Agenda and minutes

Council - Thursday, 22nd February, 2024 7.00 pm

Venue: Council Chamber, Council Offices, Cecil Street, Margate, Kent

Contact: Gabriella Stewart 


No. Item


Apologies for Absence


Apologies for absence were received from:


Councillor Barlow,

Councillor Braidwood,

Councillor D’Abbro,

Councillor Dennis,

Councillor Driver,

Councillor Worrow,

Councillor Rusecki.



Minutes of the Previous Meeting pdf icon PDF 80 KB

To approve the Minutes of the meeting of Council held on  8 February 2024, copy attached.


It was proposed by the Chair, seconded by the Vice-Chair and agreed that the minutes of the Council meeting held on 8 February 2024 be approved and signed by the Chair.



To receive any announcements from the Chairman, Leader, Members of the Cabinet or Chief Executive in accordance with Council Procedure Rule 2.2 (iv).


The Chair announced that former Councillor Kay Dark had recently passed away. Councillors paused for a minute’s silence in respect of Councillor Dark.

Councillors made tributes to Councillor Dark.


Declarations of Interest pdf icon PDF 87 KB

To receive any declarations of interest.  Members are advised to consider the advice contained within the Declaration of Interest advice attached to this Agenda.  If a Member declares an interest, they should complete the Declaration of Interest Form 


There were no declarations of interest.



To receive petitions from the public in accordance with Council Procedure Rule 12.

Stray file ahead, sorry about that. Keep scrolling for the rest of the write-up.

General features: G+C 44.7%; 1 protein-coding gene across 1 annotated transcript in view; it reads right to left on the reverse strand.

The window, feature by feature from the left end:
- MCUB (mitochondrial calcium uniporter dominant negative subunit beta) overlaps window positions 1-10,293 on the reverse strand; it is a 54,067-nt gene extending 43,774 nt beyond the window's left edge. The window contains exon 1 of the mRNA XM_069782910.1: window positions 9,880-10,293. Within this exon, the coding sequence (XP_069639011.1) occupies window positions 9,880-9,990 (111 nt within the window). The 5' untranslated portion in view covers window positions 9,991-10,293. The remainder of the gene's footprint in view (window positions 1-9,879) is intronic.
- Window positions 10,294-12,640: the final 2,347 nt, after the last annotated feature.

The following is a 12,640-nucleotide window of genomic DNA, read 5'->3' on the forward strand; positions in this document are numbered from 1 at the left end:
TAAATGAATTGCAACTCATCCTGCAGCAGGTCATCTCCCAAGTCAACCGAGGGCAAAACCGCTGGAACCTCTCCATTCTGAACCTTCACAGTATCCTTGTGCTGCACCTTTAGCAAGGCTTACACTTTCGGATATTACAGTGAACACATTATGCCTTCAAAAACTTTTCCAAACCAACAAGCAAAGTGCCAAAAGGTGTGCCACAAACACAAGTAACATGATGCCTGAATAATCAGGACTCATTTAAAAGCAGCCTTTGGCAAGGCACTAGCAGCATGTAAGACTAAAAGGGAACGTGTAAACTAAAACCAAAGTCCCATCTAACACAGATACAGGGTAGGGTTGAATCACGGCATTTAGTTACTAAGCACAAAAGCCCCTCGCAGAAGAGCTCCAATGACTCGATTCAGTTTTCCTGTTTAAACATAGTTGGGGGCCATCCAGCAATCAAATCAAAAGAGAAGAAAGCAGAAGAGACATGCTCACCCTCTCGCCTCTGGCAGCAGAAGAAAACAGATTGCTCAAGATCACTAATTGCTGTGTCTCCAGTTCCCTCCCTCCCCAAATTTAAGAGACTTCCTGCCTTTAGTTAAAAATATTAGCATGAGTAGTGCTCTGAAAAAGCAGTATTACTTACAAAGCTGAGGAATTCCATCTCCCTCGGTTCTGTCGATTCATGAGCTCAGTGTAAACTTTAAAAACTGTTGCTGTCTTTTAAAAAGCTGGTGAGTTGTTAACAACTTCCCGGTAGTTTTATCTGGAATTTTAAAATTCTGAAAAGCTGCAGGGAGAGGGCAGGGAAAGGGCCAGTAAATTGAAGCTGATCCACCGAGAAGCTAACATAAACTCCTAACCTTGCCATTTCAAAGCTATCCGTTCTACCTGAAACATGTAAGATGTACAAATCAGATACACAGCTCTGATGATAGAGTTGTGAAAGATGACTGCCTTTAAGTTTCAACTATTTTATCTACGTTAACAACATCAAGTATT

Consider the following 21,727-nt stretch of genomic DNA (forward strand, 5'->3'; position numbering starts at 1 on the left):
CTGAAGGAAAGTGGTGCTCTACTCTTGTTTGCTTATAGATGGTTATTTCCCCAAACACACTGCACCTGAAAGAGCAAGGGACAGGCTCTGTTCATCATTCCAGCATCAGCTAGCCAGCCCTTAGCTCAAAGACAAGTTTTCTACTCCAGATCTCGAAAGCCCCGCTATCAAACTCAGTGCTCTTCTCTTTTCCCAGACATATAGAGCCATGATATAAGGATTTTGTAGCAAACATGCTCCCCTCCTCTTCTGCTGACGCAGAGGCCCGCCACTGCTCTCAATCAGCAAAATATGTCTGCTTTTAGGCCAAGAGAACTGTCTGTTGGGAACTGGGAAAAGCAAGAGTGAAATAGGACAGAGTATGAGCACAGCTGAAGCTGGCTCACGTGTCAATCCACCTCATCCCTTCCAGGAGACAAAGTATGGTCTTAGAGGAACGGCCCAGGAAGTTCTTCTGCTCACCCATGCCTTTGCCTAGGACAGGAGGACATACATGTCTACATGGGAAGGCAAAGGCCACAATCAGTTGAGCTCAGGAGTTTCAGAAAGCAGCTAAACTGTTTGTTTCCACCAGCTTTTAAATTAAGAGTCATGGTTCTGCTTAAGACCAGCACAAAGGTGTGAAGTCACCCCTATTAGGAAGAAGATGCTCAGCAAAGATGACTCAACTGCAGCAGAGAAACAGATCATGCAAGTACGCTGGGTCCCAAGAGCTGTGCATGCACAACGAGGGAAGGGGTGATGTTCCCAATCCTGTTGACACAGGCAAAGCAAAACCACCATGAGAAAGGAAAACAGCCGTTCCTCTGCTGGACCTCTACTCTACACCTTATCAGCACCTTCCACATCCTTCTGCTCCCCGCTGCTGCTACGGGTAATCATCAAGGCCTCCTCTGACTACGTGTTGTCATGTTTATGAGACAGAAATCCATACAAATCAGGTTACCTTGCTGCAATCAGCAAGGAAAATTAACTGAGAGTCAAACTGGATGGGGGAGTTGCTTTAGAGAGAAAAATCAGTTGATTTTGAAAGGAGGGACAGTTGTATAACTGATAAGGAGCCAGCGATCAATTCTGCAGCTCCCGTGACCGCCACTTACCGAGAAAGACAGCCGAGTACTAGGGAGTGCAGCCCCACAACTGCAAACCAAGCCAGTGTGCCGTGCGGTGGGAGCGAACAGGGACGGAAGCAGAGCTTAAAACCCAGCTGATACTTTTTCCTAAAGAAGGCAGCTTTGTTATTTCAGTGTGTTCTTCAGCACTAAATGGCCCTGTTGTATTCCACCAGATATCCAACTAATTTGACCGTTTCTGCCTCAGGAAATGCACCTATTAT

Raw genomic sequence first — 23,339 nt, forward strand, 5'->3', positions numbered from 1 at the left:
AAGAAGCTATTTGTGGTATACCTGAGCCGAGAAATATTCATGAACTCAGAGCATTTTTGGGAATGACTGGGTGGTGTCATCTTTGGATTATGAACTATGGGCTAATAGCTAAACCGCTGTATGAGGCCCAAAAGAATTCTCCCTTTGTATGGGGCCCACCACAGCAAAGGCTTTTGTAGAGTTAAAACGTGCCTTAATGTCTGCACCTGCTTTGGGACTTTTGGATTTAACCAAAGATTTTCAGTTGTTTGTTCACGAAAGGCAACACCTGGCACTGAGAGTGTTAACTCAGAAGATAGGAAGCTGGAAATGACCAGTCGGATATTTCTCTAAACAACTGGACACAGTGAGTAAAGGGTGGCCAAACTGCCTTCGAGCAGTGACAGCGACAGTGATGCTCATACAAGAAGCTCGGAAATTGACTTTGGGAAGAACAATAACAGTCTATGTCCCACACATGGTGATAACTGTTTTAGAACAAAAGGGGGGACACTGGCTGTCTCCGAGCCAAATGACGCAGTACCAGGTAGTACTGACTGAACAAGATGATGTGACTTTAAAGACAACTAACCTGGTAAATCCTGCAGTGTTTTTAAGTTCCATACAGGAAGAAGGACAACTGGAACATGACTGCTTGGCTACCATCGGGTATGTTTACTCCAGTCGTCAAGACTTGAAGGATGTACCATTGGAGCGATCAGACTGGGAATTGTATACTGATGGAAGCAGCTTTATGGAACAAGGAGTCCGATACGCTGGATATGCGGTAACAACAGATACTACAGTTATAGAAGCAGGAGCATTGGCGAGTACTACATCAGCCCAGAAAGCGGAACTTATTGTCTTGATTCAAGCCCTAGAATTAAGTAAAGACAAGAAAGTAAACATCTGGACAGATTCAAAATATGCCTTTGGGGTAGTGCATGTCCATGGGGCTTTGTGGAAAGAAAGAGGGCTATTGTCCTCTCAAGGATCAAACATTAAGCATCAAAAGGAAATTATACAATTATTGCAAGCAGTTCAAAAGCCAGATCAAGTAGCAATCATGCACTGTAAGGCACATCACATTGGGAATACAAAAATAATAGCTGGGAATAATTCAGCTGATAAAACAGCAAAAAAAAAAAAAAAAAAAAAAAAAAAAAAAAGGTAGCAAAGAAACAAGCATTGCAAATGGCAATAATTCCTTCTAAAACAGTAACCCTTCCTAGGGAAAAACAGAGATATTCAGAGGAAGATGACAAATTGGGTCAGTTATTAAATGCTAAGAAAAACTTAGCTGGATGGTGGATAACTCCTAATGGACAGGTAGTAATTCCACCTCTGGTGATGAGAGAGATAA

There were no petitions considered at the meeting.


Questions from the press and public pdf icon PDF 102 KB

To receive questions received from the press or public in accordance with Council Procedure Rule 13.




Ms Gardner asked the Leader the following question:


“Based on the fact that major corporations operating in your neighbourhoods are directly profiting off of the murder of innocent people like my cousins uncle, why have you not done more in your position of power to call for a ceasefire? And why do you continue to allow these clearly unethical companies to operate in your neighbourhoods?”


Councillor Everitt responded:


The district council had no powers to prevent the operation of major corporations in Thanet, either on an ethical basis or generally.




Ms Trentham asked the Leader the following question:


“As a resident of Thanet I am very worried about the impact of the present situation in Gaza on Palestinians and Israelis and also those living here and this concern is shared by many according to a recent Ipso poll. Can you tell me why this council is not speaking out against what many NGO’s now state is genocide and in doing so show empathy to these communities, and why this council is not calling for a permanent ceasefire now?”


Councillor Everitt responded: